Salt Lake City stealthily has a bangin' restaurant scene, plus great gastropubs, beer and whiskey and cocktail bars, and breweries. Over in the Sundance Film Fest and ski resort territory of Park City, you'll find more of the same.

Dem liquor laws doe. The Mormons definitely got their say on the state's liquor regs, though to their credit, the LDS' imposingly gothic Salt Lake Temple is nothing short of breathtaking.

Albuquerque, New Mexico

2. New Mexico

New Mexico is the Southwest. It's not at all cool, and that's what makes it so great -- there is no level of "trying" here. I almost hate writing this because then people will start going to Albuquerque and Albuquerque will suddenly be "cool" and then Albuquerque will become just like Austin and be ruined. But I probably don't have to worry about this too much because most people will probably never bother learning how to properly spell Albuquerque at any point in their lives and therefore won't move there.

Sante Fe is beautiful, no doubt, and has some of the coolest architecture in the country, but the arts scene there is just a bit more corporate, just a bit more manufactured, just a bit more tourist-driven. Property owners charge absurd amounts for rent and galleries take huge commissions from artists, meaning few artists own their own studios or galleries. For more indie grit, hit up Albuquerque.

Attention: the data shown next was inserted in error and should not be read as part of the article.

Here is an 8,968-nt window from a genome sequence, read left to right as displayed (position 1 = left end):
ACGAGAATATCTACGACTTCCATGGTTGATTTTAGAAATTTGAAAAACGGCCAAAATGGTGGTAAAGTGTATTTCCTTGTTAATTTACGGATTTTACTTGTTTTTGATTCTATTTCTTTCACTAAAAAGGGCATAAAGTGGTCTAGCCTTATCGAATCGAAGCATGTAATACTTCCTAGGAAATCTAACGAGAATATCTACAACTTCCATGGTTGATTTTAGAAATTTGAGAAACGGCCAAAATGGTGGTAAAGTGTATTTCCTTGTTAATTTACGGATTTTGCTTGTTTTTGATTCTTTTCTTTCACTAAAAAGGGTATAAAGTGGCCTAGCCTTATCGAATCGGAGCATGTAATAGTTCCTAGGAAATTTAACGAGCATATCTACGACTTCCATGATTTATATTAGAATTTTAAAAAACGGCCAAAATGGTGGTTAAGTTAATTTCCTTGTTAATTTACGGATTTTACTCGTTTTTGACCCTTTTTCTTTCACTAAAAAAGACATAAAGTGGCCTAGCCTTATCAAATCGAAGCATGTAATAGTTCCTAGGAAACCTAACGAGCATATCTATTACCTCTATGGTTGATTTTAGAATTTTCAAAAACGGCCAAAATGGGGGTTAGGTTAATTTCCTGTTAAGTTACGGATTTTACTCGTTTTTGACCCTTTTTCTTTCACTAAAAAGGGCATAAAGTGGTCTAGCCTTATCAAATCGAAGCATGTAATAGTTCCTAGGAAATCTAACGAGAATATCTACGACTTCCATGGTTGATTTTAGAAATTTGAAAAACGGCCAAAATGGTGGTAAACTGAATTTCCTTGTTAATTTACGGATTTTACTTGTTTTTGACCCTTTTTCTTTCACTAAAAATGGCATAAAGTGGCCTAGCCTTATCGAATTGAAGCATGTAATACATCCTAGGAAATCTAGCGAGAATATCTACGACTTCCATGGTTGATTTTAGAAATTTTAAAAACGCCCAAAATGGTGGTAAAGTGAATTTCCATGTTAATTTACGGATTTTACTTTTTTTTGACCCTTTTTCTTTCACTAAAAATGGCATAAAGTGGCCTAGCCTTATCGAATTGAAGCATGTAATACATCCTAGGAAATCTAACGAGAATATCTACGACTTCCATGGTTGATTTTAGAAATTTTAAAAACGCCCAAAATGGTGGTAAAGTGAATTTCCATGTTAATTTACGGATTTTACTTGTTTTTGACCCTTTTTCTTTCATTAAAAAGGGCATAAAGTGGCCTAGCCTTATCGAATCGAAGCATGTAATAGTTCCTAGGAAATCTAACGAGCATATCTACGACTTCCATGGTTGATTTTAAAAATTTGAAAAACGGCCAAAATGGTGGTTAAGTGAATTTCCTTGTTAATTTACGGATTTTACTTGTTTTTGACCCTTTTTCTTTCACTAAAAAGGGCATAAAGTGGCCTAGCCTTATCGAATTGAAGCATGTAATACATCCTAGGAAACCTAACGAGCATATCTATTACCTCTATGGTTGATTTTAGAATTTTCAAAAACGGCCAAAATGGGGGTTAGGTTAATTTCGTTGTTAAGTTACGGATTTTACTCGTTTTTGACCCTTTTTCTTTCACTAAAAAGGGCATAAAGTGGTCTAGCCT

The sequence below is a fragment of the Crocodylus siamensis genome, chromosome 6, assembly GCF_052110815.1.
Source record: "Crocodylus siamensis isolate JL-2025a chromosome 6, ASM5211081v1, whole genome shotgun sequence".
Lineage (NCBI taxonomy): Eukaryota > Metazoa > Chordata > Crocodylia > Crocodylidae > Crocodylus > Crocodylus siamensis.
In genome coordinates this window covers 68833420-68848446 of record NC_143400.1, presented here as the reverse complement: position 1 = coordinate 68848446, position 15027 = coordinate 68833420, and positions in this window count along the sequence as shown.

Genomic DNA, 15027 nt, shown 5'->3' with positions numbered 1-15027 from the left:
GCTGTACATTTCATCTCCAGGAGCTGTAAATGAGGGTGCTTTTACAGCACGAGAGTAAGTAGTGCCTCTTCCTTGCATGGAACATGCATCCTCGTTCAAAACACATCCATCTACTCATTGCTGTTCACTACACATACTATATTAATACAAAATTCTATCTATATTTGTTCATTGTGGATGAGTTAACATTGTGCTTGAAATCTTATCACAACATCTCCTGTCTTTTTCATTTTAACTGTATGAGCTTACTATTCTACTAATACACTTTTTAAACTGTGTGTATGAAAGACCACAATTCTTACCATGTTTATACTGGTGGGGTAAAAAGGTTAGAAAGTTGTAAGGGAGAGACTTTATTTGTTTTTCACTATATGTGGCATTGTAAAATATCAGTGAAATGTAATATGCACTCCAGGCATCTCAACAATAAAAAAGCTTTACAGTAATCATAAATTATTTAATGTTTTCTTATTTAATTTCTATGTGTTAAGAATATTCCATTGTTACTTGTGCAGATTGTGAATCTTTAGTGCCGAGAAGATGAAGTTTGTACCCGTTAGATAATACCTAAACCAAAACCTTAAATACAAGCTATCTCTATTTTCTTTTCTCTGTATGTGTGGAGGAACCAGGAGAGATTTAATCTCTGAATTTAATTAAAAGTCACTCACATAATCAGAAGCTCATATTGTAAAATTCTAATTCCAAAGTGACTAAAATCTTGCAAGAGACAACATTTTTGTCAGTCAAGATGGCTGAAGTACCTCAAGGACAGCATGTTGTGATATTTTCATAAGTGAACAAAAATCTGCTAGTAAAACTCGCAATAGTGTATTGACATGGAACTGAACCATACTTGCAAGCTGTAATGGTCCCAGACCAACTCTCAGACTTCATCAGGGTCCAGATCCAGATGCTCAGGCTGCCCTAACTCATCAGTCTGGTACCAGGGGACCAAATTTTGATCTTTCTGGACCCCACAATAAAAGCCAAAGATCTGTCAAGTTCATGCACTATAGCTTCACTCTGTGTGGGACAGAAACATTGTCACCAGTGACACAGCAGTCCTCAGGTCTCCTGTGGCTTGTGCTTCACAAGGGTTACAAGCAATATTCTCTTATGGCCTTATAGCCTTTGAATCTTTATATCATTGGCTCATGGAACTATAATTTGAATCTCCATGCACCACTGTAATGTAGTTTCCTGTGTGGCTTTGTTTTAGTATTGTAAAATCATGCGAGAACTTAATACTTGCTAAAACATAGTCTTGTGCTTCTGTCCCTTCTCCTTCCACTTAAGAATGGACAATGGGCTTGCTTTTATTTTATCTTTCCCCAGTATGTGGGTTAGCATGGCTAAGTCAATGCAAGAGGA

And for those of you who just tuned out for that whole last paragraph, beer. New Mexico has one of the most under-the-radar beer scenes with some truly fantastic breweries, and most don't distribute outside of the state.

Oh, and since I've talked about the great outdoors a lot, New Mexico has Santa Fe National Forest, Carson National Forest, Gila National Forest and Wilderness, the La Luz Trail, Dripping Springs Natural Area, Yapashi Pueblo, Sierra Ladrones, the Continental Divide Trail, White Sands National Monument, and so much more.

Plus: green chile cheeseburgers.    

1. Nevada

This might be my home state nowadays, but I like to think I am able to retain some sense of objectivity. Probably because Nevada = Las Vegas and there are a lot of thingsabout Las Vegasthat are terrible. But but BUT Nevada isn't just Las Vegas! And also, there are a lot of thingsabout Las Vegasthat are not terrible! So it's a matter of perspective, really.